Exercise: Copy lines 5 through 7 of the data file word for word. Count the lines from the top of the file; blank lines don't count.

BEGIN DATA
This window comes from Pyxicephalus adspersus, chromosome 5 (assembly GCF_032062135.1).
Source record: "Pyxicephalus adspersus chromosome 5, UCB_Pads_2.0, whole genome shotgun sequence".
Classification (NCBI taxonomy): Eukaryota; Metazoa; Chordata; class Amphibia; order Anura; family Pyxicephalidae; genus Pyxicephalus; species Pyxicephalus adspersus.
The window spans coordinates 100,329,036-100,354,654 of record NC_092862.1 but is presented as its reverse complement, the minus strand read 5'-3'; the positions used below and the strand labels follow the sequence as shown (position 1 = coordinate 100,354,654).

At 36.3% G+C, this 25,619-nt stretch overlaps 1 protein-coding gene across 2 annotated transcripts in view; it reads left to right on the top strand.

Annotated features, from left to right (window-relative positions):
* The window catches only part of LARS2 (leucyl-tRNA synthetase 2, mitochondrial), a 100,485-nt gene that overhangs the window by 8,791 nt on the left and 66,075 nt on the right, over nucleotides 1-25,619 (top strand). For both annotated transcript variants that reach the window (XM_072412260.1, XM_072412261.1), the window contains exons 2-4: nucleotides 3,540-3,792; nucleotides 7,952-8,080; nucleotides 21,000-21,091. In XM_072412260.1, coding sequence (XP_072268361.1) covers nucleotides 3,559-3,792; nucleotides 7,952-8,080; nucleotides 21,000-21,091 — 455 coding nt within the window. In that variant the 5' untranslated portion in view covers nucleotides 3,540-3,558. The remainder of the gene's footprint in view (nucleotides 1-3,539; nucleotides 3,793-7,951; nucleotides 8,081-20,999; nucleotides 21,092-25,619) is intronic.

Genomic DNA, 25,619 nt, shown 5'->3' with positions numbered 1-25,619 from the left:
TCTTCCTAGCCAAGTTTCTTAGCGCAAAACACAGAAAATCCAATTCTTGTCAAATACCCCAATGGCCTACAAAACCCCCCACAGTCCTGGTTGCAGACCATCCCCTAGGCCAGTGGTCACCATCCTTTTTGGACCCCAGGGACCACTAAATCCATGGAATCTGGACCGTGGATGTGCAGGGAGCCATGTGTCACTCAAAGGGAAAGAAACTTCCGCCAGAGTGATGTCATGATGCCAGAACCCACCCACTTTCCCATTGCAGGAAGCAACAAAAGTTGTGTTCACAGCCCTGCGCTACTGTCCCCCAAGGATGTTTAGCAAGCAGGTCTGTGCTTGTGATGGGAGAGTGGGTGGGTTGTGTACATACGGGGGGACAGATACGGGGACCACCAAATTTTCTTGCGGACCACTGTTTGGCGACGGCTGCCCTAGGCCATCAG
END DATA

At 36.3% G+C, this 25,619-nt stretch overlaps 1 protein-coding gene across 2 annotated transcripts in view; it reads left to right on the top strand.

Annotated features, from left to right (window-relative positions):
* The window catches only part of LARS2 (leucyl-tRNA synthetase 2, mitochondrial), a 100,485-nt gene that overhangs the window by 8,791 nt on the left and 66,075 nt on the right, over nucleotides 1-25,619 (top strand). For both annotated transcript variants that reach the window (XM_072412260.1, XM_072412261.1), the window contains exons 2-4: nucleotides 3,540-3,792; nucleotides 7,952-8,080; nucleotides 21,000-21,091. In XM_072412260.1, coding sequence (XP_072268361.1) covers nucleotides 3,559-3,792; nucleotides 7,952-8,080; nucleotides 21,000-21,091 — 455 coding nt within the window. In that variant the 5' untranslated portion in view covers nucleotides 3,540-3,558. The remainder of the gene's footprint in view (nucleotides 1-3,539; nucleotides 3,793-7,951; nucleotides 8,081-20,999; nucleotides 21,092-25,619) is intronic.